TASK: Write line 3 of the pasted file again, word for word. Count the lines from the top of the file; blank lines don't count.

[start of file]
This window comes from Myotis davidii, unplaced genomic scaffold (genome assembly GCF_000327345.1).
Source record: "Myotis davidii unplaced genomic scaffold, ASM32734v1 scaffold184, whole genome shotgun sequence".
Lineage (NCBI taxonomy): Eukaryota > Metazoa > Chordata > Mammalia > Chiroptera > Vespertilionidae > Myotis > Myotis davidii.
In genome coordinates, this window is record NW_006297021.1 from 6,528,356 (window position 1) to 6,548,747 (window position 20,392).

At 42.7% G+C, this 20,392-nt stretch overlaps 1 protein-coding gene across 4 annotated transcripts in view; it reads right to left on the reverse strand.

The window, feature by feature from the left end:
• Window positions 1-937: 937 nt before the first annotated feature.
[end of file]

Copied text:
Lineage (NCBI taxonomy): Eukaryota > Metazoa > Chordata > Mammalia > Chiroptera > Vespertilionidae > Myotis > Myotis davidii.